Its been a few days since my last blog post, there has been a lot going on and my time has been considerably soaked up, I have also had to deal with some pretty bad mood swings from my friend T1D, so my head just hasn’t been in the right space for a new blog.
I do feel like I am 17 again though and not in a ‘I feel young’ kind of way…those days after my diagnosis (at 17) where my whole world was turned upside down, my body was doing weird stuff and I was all on my own to deal with a potentially fatal disease.
I have discovered a new way of eating which supports better blood glucose control, however this new way has also changed how I manage the disease, 15 years of practice trying to get things right and I think I have done a fairly good job, that was until I discovered what I was actually doing to my body long term with these so called ‘normal blood sugars’ that have been taught to me.
A new friend of mine introduced me to some interesting information, sources and people (for which I am forever grateful)…I am no preacher so I will not attempt to convert you or chew your ear off about how great this cult..er I mean group of people who have discovered a new world are:) …but I am seeing first hand major improvements and hope of a ‘normal’ life with Type 1 Diabetes.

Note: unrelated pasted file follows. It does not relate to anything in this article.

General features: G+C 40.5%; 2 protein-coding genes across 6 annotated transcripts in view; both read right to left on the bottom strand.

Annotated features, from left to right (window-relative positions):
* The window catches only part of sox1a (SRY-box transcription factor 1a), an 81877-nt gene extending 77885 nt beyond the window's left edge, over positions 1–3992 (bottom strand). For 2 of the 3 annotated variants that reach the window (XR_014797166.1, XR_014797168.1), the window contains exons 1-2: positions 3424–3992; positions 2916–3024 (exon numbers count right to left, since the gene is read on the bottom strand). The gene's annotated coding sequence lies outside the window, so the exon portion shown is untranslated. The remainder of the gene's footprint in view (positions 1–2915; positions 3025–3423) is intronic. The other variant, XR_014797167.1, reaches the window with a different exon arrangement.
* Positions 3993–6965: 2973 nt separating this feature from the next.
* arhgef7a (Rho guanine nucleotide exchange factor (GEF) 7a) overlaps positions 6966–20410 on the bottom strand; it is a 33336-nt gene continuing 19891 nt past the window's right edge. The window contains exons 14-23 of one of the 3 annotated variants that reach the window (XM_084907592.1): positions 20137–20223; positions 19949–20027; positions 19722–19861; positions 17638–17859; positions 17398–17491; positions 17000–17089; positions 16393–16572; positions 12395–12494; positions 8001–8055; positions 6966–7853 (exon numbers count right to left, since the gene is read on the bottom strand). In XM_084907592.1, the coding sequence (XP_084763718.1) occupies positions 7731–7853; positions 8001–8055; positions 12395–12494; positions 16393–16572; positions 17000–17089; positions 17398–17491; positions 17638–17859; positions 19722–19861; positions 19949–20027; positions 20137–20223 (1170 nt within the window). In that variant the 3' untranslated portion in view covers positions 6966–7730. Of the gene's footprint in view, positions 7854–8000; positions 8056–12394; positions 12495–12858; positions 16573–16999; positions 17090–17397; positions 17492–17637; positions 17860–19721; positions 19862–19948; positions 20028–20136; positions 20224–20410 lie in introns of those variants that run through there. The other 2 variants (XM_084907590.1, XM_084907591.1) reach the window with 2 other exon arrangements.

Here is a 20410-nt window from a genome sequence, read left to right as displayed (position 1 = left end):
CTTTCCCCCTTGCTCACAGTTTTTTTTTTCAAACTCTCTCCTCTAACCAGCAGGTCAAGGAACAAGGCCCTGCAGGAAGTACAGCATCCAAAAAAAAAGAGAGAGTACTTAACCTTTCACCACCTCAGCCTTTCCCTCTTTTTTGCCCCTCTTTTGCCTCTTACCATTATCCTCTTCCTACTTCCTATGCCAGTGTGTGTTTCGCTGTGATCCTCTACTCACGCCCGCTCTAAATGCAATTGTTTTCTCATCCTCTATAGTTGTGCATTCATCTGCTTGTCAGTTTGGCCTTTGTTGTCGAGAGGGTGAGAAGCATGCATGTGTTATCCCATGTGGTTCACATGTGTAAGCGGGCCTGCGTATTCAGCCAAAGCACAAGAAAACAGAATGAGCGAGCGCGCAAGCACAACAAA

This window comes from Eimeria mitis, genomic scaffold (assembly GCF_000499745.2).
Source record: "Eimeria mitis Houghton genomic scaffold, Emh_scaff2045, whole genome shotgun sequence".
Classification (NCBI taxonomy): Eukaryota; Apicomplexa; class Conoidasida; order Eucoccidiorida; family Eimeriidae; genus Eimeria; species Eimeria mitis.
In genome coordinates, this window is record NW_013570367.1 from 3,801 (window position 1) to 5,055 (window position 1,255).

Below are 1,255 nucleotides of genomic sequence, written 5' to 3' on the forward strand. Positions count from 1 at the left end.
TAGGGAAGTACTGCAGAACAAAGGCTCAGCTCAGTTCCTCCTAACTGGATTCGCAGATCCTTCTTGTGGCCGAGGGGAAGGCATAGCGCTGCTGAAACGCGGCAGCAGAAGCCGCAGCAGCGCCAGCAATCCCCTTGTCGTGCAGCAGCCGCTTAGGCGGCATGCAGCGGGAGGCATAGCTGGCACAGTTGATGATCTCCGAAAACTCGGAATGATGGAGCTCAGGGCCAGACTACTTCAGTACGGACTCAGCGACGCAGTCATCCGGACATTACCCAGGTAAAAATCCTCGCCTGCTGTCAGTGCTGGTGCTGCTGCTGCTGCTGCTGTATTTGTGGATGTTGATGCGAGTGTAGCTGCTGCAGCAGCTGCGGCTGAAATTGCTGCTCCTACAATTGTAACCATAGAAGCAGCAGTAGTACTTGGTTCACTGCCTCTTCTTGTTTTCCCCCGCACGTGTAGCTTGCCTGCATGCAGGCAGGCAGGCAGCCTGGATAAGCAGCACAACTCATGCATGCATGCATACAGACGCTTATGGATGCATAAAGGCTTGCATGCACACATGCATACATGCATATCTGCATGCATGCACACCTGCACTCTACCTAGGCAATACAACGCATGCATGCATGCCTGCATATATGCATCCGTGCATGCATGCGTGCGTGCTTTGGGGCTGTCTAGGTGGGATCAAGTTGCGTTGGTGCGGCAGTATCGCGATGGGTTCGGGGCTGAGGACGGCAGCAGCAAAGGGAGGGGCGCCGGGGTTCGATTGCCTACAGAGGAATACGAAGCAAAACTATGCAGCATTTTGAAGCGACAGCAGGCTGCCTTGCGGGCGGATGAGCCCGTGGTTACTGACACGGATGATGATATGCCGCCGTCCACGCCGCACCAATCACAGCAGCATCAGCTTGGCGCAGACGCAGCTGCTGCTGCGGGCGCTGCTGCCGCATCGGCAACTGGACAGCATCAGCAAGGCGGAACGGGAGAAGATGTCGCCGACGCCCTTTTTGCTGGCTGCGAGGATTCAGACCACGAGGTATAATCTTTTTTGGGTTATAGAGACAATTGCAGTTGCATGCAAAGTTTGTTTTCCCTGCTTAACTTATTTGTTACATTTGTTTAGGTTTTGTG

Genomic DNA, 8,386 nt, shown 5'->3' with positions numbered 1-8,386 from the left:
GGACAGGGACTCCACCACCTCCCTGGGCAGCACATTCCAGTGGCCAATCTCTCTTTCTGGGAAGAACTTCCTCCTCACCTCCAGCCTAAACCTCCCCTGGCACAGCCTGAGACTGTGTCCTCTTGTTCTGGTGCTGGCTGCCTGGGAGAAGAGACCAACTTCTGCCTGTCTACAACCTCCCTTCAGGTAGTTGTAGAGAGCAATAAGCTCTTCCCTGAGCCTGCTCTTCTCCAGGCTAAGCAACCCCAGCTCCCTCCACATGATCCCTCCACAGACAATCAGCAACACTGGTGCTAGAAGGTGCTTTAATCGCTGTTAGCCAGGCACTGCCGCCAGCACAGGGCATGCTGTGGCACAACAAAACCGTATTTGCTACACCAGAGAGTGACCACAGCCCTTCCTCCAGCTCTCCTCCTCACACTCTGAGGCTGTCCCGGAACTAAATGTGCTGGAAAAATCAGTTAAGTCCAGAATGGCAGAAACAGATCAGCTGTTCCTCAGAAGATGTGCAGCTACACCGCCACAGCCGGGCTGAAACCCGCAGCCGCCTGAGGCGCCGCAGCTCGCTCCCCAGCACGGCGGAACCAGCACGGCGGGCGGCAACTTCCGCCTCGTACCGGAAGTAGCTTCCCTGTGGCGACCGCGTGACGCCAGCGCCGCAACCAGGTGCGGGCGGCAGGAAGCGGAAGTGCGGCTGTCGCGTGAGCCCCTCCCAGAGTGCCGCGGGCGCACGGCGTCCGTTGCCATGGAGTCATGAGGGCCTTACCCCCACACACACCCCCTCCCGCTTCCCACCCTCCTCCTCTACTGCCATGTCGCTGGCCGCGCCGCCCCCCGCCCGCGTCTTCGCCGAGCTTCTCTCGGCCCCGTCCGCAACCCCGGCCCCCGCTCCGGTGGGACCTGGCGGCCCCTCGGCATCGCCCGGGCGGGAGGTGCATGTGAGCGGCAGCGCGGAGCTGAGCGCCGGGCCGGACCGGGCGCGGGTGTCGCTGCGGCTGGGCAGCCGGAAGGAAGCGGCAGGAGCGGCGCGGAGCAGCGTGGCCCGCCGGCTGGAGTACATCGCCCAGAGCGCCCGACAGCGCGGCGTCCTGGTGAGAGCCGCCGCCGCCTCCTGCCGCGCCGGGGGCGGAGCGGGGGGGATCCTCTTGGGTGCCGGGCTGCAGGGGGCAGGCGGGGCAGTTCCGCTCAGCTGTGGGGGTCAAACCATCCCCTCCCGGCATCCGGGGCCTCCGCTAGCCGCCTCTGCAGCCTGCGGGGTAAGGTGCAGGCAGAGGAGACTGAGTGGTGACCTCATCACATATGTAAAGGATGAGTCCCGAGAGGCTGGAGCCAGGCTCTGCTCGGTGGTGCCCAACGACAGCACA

What I am finding however is all of that blood, sweat and tears (literally blood, 5ml at a time lol) has pretty much gone out the window (well 50% of it anyway) and so now I feel like that in-experienced, skinny little 17 year old again, experiencing new things and having the same mentally upsetting feelings about the crazy roller coaster that is now my life.
Now that my body does not have as much insulin on board as it used to (due to carbohydrate restriction), my blood sugar levels are a bit more sensitive to everything…making it upsetting when I experience things like the Dawn Phenomenon for the first time since Dx.
The Dawn Phenomenon is believed to be a process that occurs in the early hours of the morning where the body dumps all existing insulin on board to be replaced with newly created insulin, works ok for non-diabetics but for a diabetic who has to inject that new insulin it can be surprising and seem like your body is resisting insulin, Crazy!
It will be short lived, for there is a goal and this time I have a multitude of devices and support people to help me through it…my aim is to achieve blood sugar levels as close to a non-diabetic as possible so as to avoid all the long term complications that come standard with any purchase of Diabetes and fries.
So I guess my new T1D journey has begun again, this time I have the right information to survive it…